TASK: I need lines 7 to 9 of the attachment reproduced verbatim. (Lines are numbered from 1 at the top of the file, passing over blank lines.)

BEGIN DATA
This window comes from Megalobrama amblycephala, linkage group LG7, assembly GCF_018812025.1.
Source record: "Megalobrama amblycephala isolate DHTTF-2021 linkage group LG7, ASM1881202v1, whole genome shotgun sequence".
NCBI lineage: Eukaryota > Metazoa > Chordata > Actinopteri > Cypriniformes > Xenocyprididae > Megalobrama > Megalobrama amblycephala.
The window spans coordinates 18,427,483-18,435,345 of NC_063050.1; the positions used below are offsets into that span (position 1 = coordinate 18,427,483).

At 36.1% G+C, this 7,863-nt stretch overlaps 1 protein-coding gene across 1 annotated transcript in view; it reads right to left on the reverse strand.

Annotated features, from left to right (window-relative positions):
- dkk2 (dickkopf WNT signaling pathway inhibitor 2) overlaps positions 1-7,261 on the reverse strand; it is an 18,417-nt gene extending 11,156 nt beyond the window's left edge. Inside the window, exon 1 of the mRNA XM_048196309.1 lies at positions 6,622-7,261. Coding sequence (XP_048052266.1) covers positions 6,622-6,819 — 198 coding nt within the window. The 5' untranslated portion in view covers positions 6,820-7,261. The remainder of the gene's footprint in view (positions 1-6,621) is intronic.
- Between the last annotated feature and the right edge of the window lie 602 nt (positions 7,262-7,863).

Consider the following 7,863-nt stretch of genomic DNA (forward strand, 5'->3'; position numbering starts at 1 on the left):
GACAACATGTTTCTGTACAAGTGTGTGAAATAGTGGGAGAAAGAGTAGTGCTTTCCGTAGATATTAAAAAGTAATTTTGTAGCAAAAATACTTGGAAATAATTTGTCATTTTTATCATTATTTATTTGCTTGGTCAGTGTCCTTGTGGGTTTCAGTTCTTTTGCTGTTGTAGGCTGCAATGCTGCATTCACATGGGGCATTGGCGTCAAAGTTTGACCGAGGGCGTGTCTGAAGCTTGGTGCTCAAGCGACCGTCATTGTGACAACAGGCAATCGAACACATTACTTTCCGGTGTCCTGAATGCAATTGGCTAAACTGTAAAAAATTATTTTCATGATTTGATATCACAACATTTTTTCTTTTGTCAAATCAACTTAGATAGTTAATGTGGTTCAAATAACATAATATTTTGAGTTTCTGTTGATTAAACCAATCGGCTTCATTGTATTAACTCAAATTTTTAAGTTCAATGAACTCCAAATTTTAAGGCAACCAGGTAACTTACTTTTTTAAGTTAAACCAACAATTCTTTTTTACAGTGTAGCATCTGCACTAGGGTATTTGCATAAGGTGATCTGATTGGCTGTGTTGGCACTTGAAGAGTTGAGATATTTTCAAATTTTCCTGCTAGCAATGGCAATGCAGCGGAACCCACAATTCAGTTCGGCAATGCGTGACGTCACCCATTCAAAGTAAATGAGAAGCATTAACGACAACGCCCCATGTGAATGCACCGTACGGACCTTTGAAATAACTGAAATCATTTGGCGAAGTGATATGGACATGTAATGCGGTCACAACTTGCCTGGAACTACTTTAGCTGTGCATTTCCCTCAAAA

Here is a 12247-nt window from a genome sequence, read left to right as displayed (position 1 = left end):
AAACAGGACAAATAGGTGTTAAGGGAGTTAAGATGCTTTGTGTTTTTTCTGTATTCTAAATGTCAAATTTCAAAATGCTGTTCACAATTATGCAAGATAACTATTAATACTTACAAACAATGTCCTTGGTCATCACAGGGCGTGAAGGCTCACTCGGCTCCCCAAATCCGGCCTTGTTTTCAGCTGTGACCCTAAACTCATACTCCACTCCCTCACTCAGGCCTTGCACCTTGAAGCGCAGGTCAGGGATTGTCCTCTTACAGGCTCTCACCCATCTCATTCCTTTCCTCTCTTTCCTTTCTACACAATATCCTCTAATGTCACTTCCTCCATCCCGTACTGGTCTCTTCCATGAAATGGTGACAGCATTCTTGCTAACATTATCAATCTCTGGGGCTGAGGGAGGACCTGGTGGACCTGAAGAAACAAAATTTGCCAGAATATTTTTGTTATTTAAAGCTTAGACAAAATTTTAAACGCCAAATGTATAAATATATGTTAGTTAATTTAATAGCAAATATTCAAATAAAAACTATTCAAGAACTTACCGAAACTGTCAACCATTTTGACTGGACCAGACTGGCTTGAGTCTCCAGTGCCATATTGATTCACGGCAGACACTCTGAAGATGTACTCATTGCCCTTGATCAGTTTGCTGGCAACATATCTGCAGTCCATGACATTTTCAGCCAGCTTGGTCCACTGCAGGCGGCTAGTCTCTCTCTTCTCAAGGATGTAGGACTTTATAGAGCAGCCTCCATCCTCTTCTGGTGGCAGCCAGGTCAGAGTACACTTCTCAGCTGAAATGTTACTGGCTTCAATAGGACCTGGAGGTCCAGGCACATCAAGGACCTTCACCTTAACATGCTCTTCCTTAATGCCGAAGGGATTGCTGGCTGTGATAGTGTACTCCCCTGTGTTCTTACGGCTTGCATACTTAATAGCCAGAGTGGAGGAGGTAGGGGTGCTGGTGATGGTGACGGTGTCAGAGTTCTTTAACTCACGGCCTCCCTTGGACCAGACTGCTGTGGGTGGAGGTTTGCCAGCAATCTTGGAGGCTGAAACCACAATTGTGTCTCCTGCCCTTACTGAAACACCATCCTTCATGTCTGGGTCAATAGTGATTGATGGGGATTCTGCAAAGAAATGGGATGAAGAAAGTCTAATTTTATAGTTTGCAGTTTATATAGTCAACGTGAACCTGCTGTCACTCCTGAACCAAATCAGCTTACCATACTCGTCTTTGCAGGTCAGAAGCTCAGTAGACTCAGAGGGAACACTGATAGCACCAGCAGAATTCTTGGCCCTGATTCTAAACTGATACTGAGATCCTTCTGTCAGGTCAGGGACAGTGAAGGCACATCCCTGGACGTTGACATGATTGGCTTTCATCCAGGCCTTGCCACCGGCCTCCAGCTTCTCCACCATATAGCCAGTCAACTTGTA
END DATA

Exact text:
- dkk2 (dickkopf WNT signaling pathway inhibitor 2) overlaps positions 1-7,261 on the reverse strand; it is an 18,417-nt gene extending 11,156 nt beyond the window's left edge. Inside the window, exon 1 of the mRNA XM_048196309.1 lies at positions 6,622-7,261. Coding sequence (XP_048052266.1) covers positions 6,622-6,819 — 198 coding nt within the window. The 5' untranslated portion in view covers positions 6,820-7,261. The remainder of the gene's footprint in view (positions 1-6,621) is intronic.
- Between the last annotated feature and the right edge of the window lie 602 nt (positions 7,262-7,863).

Consider the following 7,863-nt stretch of genomic DNA (forward strand, 5'->3'; position numbering starts at 1 on the left):